As Gladwell argues, working with less information means that you’re less likely to be distracted by irrelevant details. If you let your unconscious mind do its job without interfering too much, you get decisions that are clean, fast, and surprisingly accurate.
Gladwell introduces the idea of “thin-slicing” to explain why our unconscious minds are so efficient at making snap judgments. Thin-slicing is using a small segment of information (for example, a 10-second video) to make a quick decision. As evidence that it works, Gladwell describes a study by Nalini Ambady and Robert Rosenthal that looked at student evaluations of teachers. These researchers found no significant difference between the evaluations of students who had taken a whole semester-long class with the teacher and those who had watched a video of less than 30 seconds of the same teacher.
(Shortform note: Gladwell doesn’t attribute the term “thin-slicing” to anyone in particular, and he’s often credited with coining it. But the idea of taking “thin slices” of experience comes from a 1992 paper by Ambady and Rosenthal that reviewed research on how people interpret short segments of non-verbal behavior. They showed that people who made judgments about someone’s honesty and professional competence based on a 30-second video were just as accurate as those who watched a 5-minute video.)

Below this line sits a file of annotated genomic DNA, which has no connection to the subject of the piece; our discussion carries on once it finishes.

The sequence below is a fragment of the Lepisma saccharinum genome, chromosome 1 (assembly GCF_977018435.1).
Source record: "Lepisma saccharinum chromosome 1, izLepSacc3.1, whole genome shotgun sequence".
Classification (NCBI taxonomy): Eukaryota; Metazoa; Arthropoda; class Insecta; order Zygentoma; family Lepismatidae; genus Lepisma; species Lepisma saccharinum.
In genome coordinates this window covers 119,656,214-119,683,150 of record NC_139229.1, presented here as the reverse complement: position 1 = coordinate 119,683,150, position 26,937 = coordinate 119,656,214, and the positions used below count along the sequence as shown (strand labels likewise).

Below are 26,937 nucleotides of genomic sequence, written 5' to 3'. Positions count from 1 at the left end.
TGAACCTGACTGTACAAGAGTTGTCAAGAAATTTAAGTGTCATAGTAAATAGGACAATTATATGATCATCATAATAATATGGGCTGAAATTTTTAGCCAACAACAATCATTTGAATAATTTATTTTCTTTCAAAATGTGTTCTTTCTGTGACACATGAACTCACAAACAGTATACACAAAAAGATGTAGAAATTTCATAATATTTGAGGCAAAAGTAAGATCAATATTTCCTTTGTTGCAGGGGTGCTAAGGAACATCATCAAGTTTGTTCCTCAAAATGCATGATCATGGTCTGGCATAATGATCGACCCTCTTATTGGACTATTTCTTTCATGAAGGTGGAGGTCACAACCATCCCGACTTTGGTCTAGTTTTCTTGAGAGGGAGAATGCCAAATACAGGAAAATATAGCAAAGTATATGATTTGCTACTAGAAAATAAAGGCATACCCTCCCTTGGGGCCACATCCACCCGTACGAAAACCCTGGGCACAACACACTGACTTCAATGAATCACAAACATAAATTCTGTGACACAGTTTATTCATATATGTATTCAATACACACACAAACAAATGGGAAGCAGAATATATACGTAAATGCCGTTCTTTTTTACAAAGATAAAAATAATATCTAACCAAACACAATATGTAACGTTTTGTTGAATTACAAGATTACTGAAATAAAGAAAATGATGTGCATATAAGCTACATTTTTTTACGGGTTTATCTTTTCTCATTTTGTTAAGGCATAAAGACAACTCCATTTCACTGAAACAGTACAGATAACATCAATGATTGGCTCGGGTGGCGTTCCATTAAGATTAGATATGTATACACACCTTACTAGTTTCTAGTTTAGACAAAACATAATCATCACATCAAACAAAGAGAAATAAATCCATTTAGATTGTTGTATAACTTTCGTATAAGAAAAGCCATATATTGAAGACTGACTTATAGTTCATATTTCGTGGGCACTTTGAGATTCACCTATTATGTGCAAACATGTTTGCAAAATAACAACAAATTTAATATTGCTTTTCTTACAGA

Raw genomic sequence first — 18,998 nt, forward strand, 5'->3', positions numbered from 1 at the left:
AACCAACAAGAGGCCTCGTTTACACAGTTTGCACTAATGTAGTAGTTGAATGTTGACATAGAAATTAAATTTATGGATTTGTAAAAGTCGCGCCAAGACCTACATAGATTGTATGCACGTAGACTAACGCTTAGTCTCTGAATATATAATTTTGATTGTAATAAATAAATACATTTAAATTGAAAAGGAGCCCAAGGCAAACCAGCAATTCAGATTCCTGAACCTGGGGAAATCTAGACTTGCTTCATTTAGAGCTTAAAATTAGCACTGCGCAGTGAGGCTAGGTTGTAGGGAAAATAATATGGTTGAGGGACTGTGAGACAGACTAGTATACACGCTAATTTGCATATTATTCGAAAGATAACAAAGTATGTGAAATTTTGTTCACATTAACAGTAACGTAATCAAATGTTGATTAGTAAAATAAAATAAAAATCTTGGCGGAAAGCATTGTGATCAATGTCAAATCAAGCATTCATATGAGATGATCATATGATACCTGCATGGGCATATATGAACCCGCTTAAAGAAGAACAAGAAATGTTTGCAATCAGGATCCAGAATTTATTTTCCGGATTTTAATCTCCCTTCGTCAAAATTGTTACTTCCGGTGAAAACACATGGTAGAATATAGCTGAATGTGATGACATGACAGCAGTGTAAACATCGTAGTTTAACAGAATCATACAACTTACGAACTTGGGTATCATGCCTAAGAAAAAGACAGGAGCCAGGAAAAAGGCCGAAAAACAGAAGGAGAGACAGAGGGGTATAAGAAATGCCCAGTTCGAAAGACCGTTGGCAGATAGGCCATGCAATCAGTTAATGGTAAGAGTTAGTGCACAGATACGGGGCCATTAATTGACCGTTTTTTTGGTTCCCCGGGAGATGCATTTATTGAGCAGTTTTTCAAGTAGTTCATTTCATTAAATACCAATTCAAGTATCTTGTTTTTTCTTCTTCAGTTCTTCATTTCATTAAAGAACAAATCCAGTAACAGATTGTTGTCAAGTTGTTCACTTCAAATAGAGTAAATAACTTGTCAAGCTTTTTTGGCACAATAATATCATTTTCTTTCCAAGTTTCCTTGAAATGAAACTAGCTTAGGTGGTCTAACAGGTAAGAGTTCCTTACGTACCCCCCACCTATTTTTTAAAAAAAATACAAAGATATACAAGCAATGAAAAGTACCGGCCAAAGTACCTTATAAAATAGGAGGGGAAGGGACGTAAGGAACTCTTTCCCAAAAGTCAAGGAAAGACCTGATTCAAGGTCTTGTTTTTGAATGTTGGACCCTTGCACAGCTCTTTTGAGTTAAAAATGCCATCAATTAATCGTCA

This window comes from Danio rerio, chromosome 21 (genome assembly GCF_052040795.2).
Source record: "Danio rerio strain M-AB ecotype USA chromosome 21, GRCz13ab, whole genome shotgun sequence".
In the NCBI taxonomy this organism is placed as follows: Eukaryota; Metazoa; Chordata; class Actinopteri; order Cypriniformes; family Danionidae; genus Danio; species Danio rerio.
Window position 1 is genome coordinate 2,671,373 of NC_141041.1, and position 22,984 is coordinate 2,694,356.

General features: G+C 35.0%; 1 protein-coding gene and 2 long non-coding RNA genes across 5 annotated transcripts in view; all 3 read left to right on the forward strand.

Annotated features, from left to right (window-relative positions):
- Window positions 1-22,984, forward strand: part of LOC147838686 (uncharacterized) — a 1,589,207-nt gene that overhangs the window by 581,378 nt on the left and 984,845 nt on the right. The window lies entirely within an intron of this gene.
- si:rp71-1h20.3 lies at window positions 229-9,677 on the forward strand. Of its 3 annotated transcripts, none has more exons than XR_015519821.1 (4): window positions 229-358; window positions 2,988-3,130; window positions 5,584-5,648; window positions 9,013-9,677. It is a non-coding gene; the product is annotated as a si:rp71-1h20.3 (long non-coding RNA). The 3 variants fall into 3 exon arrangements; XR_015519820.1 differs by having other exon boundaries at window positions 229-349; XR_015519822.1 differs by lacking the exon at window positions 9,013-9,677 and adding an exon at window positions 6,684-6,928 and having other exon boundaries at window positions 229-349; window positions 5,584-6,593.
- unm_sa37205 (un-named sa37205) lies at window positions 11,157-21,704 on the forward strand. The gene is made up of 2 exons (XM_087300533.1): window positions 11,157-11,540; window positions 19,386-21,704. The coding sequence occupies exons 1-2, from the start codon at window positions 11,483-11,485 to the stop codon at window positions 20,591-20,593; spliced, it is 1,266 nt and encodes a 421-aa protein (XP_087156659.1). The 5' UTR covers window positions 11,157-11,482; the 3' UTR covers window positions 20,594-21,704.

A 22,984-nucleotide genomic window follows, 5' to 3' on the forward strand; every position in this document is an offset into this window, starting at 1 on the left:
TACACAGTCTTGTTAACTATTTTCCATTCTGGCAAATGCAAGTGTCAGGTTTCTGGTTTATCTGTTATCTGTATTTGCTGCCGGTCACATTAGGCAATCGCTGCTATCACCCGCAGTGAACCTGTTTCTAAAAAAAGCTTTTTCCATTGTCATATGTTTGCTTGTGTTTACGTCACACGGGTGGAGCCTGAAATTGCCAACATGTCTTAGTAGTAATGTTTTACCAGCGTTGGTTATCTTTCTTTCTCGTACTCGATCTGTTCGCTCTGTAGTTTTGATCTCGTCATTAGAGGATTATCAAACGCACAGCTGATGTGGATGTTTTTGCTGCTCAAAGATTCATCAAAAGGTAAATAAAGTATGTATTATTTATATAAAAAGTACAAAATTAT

|Thin-Slicing Offers Insights into Human Behavior|
Research interest in thin-slicing has spread to many fields, including interpersonal relationships, clinical evaluations, parenting, and the legal system. There’s also considerable overlap with studies of body language—for example, researchers have found that we can accurately judge someone’s socioeconomic status based on thin slices of their body language. We do this by looking at the degree to which they show engagement with others: “Engagement cues,” such as nodding and smiling, tend to reflect low socioeconomic status, while people with higher socioeconomic status are more likely to show “disengagement cues” such as doodling. In general, you’ll be judged more positively on first impression if you make eye contact, avoid fidgeting, smile, and make open-handed gestures. A stiff posture, frowning, and looking down will lead people to judge you negatively.
Researchers are even trying to link how we appear in thin-slicing judgments to our genes. For example, one recent study found that people who are genetically predisposed to have more active oxytocin receptors are more likely to express prosocial behavior and positive body language (e.g., nodding their heads and smiling). This in turn makes people judge them more positively when thin-slicing.
Thin-Slicing Example: Gottman’s “Love Lab”